With the election victory by Japan's Liberal Democratic Party (LDP) headed by Shinzo Abe, it is widely expected that an era of aggressive monetary easing will be unleashed in the country. But one expert says this will do little to prop up growth in the world's third largest economy which is reeling under its fifth recession in 15 years.
"I don't think it's going to work. QE (quantitative easing) is good at containing the downside, addressing crisis and disruptive markets, but it definitely doesn't give you traction in regenerating demand in the real economy," Yale University senior fellow Stephen Roach told CNBC on Friday, ahead of the Sunday elections.
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"Whether its consumption, capital expenditure, exports or the like, Japan needs a lot of structural repair to really break the logjam in a structurally impaired economy. If Abe leans on the BOJ (Bank of Japan), he's just barking up the wrong tree," the former Morgan Stanley chief economist added.
Japan's economy contracted for a second straight quarter in July-September, knocking it into a mild recession, and analysts expect another quarter of contraction in the final three months of the year due to falling exports to China.
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In the leadup to the win, the former Prime Minister had already provided a big boost to investor sentiment with his aggressive stance on monetary easing.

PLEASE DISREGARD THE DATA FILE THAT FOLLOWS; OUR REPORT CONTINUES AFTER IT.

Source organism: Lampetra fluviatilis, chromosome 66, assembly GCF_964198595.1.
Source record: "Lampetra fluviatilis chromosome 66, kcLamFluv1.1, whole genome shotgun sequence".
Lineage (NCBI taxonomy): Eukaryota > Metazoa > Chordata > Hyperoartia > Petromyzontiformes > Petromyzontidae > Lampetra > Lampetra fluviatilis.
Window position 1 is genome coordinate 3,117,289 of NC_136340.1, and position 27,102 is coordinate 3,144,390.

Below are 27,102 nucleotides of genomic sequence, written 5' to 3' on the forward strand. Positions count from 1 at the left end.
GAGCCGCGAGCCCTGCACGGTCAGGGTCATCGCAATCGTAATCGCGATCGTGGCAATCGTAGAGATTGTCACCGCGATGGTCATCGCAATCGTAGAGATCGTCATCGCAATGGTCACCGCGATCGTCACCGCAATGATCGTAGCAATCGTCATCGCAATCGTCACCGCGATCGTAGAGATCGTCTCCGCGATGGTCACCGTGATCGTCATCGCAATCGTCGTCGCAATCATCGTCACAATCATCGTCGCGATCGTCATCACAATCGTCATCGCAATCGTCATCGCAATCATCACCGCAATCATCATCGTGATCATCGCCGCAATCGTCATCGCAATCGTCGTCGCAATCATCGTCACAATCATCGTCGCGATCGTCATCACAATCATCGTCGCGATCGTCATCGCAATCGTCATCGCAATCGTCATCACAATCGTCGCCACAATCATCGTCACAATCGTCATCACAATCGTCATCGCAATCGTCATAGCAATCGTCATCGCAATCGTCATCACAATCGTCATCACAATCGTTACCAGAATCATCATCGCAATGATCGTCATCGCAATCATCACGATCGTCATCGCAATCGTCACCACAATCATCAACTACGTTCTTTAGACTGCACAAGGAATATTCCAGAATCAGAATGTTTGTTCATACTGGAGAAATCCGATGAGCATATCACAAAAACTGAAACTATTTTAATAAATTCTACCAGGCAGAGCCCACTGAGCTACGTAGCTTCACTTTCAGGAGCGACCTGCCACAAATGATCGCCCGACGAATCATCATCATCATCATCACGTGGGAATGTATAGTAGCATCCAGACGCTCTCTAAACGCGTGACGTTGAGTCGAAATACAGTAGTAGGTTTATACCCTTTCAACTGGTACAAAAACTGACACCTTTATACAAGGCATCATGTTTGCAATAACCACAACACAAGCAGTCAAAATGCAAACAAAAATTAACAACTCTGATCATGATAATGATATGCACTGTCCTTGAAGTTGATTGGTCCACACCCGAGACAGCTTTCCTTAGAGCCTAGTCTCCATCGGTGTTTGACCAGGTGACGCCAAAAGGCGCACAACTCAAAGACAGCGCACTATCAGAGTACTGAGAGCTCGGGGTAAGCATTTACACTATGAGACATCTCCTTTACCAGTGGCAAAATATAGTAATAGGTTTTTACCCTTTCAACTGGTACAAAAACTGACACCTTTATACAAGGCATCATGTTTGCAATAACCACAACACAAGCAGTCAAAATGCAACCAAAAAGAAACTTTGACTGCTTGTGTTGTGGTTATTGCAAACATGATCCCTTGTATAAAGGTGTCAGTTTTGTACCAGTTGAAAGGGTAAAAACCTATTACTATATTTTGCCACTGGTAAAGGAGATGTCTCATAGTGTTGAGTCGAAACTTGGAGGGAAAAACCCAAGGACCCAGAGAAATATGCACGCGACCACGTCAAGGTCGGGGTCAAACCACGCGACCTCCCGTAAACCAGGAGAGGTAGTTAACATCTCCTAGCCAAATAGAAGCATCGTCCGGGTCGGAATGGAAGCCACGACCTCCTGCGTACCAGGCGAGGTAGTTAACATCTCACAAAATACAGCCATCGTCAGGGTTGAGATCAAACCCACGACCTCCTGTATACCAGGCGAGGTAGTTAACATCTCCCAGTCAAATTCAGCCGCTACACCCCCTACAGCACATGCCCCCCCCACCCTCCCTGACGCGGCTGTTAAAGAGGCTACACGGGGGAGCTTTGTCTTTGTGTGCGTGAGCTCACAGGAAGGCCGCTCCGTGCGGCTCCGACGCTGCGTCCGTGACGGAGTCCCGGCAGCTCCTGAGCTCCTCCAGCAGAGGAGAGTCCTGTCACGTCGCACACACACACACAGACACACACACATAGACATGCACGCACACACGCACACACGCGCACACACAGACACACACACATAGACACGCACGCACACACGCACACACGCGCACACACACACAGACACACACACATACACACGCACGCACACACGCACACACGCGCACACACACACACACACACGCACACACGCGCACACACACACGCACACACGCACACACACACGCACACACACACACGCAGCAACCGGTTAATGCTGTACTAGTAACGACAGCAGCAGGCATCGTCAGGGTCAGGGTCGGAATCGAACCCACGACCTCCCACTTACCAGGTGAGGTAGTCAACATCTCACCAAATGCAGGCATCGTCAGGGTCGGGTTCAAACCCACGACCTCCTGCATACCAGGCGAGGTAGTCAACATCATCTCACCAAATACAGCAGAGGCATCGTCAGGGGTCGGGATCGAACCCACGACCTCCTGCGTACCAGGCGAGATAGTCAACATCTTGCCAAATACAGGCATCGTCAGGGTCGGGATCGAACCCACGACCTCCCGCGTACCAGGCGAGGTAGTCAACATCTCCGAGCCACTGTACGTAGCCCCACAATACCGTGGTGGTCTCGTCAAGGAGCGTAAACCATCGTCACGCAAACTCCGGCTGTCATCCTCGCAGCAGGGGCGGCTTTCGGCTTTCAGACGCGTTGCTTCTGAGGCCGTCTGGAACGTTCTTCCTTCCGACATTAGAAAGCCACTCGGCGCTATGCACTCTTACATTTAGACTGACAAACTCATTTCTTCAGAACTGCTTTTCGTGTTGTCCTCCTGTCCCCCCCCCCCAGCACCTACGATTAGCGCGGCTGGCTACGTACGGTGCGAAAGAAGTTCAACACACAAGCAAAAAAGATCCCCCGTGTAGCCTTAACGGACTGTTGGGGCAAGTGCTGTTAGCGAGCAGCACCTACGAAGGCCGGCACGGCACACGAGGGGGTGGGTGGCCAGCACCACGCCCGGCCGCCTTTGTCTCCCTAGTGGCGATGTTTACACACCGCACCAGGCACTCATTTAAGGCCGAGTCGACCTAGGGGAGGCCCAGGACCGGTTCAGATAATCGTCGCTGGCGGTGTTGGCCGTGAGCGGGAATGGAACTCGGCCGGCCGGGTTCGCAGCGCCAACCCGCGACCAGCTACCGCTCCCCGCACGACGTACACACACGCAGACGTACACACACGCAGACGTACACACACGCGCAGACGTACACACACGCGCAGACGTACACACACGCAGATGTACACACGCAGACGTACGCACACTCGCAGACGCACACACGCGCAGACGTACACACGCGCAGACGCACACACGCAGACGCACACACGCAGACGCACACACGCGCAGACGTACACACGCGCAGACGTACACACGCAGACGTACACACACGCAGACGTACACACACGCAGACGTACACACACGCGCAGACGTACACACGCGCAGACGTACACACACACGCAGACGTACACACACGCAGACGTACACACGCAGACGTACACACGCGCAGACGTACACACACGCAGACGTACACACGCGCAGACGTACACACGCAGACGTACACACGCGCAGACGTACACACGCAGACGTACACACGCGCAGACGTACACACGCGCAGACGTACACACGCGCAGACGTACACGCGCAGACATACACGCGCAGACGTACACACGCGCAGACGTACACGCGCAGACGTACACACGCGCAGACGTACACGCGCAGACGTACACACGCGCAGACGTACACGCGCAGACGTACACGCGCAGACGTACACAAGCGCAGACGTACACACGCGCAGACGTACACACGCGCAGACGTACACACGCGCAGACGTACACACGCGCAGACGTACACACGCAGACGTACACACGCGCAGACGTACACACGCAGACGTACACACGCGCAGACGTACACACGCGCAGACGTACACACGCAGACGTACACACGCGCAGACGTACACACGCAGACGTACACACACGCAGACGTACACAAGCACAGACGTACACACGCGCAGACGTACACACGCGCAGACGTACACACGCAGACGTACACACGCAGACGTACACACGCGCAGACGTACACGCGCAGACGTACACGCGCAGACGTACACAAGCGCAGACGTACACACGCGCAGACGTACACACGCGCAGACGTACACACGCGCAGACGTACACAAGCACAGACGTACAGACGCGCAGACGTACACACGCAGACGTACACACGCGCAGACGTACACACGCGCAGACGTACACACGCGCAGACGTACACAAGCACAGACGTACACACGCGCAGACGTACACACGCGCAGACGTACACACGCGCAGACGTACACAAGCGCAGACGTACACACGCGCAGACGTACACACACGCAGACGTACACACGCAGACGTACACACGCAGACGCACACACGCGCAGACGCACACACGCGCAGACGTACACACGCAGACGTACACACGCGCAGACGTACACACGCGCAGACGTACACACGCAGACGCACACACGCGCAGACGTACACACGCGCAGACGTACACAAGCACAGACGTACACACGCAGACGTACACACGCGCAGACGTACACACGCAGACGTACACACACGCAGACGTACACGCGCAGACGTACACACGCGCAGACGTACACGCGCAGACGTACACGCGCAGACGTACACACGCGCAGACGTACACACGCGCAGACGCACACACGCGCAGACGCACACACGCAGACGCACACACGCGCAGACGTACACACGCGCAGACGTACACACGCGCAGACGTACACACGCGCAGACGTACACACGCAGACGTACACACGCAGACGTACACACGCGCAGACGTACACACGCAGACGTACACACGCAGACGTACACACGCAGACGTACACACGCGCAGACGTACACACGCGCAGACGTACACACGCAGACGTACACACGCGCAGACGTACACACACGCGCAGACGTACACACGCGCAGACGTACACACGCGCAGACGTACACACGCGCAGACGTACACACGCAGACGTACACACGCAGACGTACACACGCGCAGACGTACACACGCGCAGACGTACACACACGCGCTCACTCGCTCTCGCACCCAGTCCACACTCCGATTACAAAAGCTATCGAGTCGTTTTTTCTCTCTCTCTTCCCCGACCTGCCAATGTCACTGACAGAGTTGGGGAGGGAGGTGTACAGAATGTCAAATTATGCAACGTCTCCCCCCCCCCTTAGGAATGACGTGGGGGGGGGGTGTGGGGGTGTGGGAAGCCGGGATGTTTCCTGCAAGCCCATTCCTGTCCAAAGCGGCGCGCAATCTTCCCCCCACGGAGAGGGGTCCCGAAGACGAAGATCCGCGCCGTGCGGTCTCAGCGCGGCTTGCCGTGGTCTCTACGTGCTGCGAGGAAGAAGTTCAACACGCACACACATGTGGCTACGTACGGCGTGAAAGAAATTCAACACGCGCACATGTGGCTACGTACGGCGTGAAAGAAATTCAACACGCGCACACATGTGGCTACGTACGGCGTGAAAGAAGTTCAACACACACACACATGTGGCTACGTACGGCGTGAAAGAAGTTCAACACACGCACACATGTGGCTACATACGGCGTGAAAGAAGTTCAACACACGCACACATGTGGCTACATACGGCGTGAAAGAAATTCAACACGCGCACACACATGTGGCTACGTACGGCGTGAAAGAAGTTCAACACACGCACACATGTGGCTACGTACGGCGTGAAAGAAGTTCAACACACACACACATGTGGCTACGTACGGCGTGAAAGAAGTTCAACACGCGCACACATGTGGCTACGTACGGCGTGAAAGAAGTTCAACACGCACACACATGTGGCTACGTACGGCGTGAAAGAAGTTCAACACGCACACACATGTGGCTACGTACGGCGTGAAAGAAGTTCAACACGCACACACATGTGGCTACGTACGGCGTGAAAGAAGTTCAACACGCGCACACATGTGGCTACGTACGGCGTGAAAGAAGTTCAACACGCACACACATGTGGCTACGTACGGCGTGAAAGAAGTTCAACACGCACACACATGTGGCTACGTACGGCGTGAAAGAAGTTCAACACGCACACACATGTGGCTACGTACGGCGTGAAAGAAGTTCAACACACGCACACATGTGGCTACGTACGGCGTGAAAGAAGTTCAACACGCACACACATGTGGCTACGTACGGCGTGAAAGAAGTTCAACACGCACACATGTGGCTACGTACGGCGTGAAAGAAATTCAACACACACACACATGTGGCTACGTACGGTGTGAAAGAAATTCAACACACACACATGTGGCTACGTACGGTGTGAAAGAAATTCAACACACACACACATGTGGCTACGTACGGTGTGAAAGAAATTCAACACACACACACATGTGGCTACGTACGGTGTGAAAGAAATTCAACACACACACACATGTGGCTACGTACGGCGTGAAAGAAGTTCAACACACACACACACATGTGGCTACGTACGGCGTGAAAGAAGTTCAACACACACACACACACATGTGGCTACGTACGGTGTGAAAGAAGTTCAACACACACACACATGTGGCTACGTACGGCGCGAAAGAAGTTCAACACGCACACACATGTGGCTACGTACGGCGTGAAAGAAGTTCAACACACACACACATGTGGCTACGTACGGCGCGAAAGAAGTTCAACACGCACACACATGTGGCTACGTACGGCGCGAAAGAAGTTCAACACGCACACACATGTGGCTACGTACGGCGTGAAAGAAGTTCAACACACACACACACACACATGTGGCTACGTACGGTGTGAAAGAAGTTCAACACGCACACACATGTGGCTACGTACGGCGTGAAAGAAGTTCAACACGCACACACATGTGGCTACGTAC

Last month, Abe pledged that if he were elected, he would push the BOJ to aggressively ease monetary policy to bring life back into the economy that is suffering from deflation and a strong yen. These comments have led to a rally in the country's stock market – which has risen 12 percent in the past month - and an over 5 percent slide in the yen against the dollar over the same period.
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Roach said, while yen depreciation will support the export recovery, it is just a "temporary palliative" for the overall economy.
"Japan was moving in the right direction in the late 90s when it started to push ahead aggressively on recapitalizing the banks, corporate restructuring and structural reform and then the momentum has slipped. Structural reform doesn't give you instant gratification, but ultimately for countries like Japan it's the only way out," he said.